The Case for Seismic Superiority of Well-Engineered Tall Buildings

Farzad Naeim, & Robert W. Graves

Published March 21, 2006, SCEC Contribution #1098

The objective of this paper is to bring the lingering debate over whether more rigid or more flexible buildings fare better during major earthquakes to an end. Historical data, design experience, and ground motions obtained from simulation of a magnitude 7ยท1 blind fault rupture directly below downtown Los Angeles are utilized in this study. Assuming the same level of attention to design, detailing, and construction workmanship is applied to buildings of all heights resulting in well-engineered buildings, the results indicate that well-engineered tall buildings are substantially safer than shorter, stiffer, buildings when subjected to strong earthquake ground motions. This is true even in the case of strong ground motions containing significant directivity and near-source velocity pulses.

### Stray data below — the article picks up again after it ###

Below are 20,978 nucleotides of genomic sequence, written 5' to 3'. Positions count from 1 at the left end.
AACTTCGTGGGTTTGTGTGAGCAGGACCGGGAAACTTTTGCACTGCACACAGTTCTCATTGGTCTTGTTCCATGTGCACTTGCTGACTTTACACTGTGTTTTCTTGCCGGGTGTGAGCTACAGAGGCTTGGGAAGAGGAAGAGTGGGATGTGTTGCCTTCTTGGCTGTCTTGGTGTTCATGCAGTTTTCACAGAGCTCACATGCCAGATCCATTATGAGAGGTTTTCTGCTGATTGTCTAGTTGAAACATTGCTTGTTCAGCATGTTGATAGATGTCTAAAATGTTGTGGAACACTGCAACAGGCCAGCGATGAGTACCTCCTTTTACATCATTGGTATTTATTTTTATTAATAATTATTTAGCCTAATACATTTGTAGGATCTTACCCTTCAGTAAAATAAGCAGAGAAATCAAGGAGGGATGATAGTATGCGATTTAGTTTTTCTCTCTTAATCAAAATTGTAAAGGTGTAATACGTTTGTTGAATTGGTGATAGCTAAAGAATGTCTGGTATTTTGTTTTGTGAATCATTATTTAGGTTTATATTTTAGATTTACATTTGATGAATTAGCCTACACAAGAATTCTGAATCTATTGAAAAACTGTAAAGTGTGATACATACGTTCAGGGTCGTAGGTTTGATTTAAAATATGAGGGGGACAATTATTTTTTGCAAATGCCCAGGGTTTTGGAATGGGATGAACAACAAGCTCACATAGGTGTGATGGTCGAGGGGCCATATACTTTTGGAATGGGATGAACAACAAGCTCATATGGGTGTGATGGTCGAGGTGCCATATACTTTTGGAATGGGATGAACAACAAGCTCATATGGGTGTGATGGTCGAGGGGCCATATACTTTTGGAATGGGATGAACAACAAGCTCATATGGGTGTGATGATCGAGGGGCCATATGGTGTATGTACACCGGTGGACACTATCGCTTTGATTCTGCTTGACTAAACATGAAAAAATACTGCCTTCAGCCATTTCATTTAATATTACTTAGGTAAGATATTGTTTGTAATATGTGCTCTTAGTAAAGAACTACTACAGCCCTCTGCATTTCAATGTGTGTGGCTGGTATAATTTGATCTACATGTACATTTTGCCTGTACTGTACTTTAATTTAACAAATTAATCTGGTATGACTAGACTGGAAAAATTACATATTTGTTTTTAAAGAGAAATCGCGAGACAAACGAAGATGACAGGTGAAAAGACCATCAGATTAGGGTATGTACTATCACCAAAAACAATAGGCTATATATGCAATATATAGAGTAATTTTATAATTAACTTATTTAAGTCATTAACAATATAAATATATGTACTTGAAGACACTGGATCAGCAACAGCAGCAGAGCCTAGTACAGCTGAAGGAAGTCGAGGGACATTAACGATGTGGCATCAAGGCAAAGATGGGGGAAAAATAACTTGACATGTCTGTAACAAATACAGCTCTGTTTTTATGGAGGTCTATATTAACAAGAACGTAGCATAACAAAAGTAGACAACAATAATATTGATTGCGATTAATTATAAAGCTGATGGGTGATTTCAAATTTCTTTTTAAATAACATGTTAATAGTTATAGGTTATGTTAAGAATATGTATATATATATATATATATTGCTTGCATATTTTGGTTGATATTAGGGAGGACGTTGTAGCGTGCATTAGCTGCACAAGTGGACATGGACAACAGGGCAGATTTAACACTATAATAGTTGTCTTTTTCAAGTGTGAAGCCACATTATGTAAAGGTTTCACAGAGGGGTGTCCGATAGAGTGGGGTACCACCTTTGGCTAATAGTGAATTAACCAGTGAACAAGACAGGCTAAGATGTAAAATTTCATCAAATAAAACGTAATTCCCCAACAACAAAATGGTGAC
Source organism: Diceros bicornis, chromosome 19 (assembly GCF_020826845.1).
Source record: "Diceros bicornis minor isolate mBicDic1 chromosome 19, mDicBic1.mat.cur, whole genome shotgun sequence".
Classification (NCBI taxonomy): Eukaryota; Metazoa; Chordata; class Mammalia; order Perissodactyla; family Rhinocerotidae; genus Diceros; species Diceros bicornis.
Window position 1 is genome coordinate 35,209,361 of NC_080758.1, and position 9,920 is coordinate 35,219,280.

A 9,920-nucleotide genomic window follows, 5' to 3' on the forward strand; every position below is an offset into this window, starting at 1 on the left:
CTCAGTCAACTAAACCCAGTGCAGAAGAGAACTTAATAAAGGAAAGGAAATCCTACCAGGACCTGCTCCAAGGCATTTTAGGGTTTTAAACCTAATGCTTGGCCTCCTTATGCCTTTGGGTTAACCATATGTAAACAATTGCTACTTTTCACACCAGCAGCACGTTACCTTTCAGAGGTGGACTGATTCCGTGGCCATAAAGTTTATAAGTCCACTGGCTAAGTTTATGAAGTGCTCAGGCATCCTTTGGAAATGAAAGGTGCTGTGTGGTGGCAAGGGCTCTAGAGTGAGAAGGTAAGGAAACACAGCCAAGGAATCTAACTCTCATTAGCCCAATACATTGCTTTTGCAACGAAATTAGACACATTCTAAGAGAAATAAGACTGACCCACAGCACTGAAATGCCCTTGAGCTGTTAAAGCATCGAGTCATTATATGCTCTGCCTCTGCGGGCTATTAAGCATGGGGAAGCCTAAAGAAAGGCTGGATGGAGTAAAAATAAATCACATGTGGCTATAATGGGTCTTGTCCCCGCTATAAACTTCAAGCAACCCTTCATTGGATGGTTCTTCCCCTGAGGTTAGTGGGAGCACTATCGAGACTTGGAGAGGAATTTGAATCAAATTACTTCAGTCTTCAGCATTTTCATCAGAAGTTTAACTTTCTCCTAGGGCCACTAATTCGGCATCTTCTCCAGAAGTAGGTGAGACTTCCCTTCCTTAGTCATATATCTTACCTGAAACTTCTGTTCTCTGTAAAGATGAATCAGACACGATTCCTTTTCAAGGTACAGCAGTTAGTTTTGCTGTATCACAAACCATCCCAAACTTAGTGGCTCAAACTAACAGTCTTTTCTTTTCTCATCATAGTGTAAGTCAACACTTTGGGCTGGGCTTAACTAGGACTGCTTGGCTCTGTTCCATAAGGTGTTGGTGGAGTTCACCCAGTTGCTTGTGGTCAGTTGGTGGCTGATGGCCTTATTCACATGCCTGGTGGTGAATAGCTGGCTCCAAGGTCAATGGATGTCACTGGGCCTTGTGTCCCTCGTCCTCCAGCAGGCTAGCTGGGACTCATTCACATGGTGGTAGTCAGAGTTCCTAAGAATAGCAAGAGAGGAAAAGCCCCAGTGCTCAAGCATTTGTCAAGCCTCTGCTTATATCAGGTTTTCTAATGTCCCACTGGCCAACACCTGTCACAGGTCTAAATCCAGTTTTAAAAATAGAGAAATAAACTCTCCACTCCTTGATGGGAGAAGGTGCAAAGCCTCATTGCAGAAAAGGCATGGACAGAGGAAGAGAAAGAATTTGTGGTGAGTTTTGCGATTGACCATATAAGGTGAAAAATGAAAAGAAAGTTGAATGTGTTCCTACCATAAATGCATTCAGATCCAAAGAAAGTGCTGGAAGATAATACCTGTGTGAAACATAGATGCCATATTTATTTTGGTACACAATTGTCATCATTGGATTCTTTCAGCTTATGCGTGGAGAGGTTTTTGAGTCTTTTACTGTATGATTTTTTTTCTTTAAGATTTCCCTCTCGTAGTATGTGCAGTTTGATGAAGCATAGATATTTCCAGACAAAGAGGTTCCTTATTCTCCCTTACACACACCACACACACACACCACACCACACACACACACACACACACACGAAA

Naeim, F., & Graves, R. W. (2006). The Case for Seismic Superiority of Well-Engineered Tall Buildings. The Structural Design of Tall and Special Buildings, 14(5), 401-416. doi: 10.1002/tal.339.